I loved Fellowship. Two Towers was good, but starting to go downhill. And RotK was a huge disappointment.
I disliked every liberty Jackson took with the story. Denethor didn't need to be made into a villain, and his death scene in the movie was ludicrous instead of sympathetic. Having the ghosts come win the battle of Minas Tirith was a deus ex machina bit that felt so completely fake. (And really, having Elrond just show up at Helm's Deep in The Two Towers, after it took the party months to get there? Come on
. One of the major themes of the story was that the elves were leaving the world to humans, for good or ill.) The scouring of the Shire was another bit I was very disappointed to see left out, the theme that evil can still reach out to such faraway places, and has to be fought wherever you find it. And yeah, the cutting of such awesome bits of the story as the houses of healing, and Eowyn and Faramir's relationship, for time constraints, was a disappointment too. The whole "good Smeagol bad Sam" bit was tedious and unnecessary, and if Jackson hadn't decided to add that fluff in we could have had a much more satisfying theatrical release.
I guess I'm too much of a snob to ever be pleased.
Jackson, pah. THIS
is the best ever movie adaptation of LotR.
Yes, I thought Fellowship was the best of the three. The Two Towers was the most difficult to do, and while I HATED it when I first saw it, I eventually calmed down and I think when you look at it in the context of all three movies as an entity (which is how Tolkien wrote the books--the division into a trilogy was done for the convenience of the publisher) it holds up a little better.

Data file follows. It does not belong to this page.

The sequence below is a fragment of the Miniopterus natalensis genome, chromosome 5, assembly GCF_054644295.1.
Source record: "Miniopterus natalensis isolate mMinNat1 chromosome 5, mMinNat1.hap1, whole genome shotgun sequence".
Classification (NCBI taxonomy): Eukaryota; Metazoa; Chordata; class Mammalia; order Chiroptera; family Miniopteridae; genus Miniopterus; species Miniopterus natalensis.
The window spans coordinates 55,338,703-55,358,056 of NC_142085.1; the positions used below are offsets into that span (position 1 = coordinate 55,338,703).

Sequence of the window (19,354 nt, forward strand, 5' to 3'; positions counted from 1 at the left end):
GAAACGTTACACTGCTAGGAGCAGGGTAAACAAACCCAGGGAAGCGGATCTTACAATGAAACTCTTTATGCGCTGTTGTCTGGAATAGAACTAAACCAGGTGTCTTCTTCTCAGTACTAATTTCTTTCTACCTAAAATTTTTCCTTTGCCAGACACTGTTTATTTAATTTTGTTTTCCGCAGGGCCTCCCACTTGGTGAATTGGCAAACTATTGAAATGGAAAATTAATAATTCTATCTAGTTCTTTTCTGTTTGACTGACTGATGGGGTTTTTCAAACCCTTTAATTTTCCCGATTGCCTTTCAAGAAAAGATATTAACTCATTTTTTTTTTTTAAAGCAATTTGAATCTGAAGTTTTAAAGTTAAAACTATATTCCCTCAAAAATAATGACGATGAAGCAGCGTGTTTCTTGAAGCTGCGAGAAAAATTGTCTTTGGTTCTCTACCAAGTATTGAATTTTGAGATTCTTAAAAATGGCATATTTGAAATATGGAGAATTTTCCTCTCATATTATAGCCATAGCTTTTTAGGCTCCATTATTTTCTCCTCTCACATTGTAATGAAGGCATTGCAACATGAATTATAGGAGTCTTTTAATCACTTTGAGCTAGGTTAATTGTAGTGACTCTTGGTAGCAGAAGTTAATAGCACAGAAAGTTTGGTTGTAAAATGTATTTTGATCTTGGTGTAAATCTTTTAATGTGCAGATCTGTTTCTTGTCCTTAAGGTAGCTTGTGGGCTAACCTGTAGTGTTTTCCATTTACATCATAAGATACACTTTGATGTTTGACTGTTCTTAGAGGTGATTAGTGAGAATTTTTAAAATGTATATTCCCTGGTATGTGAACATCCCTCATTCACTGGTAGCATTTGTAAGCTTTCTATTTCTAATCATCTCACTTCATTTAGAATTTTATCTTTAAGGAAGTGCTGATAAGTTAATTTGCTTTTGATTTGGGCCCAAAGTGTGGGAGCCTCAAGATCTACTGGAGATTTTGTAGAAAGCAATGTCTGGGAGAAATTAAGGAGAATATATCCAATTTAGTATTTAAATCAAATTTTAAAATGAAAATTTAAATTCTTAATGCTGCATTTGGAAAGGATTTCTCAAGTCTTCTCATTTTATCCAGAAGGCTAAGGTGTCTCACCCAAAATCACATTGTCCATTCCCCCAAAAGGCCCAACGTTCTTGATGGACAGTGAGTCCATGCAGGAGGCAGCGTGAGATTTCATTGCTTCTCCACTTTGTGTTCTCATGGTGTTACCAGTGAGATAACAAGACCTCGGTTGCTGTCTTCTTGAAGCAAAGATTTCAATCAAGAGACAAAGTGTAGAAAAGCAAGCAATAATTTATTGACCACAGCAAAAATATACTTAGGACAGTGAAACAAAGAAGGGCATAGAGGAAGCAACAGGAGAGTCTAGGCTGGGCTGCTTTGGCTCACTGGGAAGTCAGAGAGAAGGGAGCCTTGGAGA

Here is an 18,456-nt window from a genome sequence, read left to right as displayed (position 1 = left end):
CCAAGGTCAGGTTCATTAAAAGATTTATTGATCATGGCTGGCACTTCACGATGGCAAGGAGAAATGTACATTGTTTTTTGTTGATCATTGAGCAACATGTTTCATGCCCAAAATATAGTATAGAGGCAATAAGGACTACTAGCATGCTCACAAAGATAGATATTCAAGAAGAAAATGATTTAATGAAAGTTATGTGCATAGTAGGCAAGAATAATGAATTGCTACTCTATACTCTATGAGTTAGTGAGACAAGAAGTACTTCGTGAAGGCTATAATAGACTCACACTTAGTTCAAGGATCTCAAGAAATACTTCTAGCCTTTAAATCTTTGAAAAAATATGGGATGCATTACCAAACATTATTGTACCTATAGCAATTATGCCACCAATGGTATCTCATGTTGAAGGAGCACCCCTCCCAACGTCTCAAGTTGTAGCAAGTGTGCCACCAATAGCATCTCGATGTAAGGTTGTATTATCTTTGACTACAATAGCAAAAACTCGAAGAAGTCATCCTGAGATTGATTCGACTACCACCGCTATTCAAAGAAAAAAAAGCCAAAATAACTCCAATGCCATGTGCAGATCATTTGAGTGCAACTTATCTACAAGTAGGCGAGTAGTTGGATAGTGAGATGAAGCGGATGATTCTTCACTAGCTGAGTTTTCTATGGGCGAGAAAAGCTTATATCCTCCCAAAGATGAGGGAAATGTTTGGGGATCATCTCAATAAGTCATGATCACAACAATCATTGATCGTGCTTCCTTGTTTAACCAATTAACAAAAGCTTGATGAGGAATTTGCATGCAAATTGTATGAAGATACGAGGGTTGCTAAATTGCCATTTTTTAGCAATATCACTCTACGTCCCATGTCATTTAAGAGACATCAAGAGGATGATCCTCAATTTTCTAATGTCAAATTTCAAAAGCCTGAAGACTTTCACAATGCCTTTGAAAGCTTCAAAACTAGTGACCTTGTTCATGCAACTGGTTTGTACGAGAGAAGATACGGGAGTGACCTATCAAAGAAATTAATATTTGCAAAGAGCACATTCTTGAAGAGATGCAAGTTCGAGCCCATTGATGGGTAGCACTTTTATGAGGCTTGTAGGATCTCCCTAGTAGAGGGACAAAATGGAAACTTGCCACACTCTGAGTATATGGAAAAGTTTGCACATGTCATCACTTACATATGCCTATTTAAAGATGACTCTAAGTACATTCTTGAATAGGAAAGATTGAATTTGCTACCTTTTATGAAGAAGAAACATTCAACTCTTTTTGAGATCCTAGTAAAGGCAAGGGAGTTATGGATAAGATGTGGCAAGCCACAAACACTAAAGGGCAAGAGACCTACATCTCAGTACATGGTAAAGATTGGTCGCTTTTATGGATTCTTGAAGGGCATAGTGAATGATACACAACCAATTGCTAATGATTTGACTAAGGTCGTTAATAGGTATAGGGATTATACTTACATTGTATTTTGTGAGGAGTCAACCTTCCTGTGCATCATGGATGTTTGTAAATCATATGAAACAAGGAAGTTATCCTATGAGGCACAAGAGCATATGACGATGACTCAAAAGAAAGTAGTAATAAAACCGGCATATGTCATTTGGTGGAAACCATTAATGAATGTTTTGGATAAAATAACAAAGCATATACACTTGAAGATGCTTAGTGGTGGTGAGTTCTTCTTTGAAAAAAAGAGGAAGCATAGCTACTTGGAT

A quibble with your quibbles: Dude, Denethor WAS a villain! He was a villain in the books too--just a smoother one than in the movies. He became corrupted. For whatever reason, he became corrupted and I think, while they went over the top a bit with him in the movie, his character was essentially true to what was in the book. Personally, I didn't find his death in the books sympathetic particularly. I thought he was an arrogant, cold-blooded old bastard in both the books and the movie.
When I saw Two Towers I HATED what they had done with Faramir's character. I hated that the Ithilien Rangers beat the shit of out Gollum and basically tortured him to get information. I hated that Faramir was almost corrupted by the ring and dragged Frodo to Osgiliath. They turned the character back around at the end, but it was a very fragile conceit that they hung that on (he saw Frodo almost give the Ring to a Nazgul but Faramir shot an arrow into the beast he was riding and it ran away
. With the Ring right in front of it. Dude, if they could be chased off that easy, we wouldn't even have a story.)
However, I thought, in RotK that Faramir's character was put back on track. I didn't think that the romance stuff held up in the film in the way it does in the book. It's more implied than anything, I guess, but there are issues of time and it actually is a side story to the real plot.
I loved the scouring of the Shire in the books, but I totally get why he left it out of the movies. It would not have worked. It ruined the death of Saruman though. I was mollified at that point when I saw the extended versions.
I had quibbles myself about things that seemed both unnecessary and underdeveloped (why introduce a particular conceit if you're just going to throw it out there and never have anything much ride on it). For instance, the whole bit about "Arwen is dying" because her fate is tied to that of the Ring. It's never explained, only mentioned the one time, and not ever developed as a motivation for Aragorn.
But on the whole, I think they did what they needed to do to make it work for the screen while staying true to the books in both spirit and letter (as far as possible).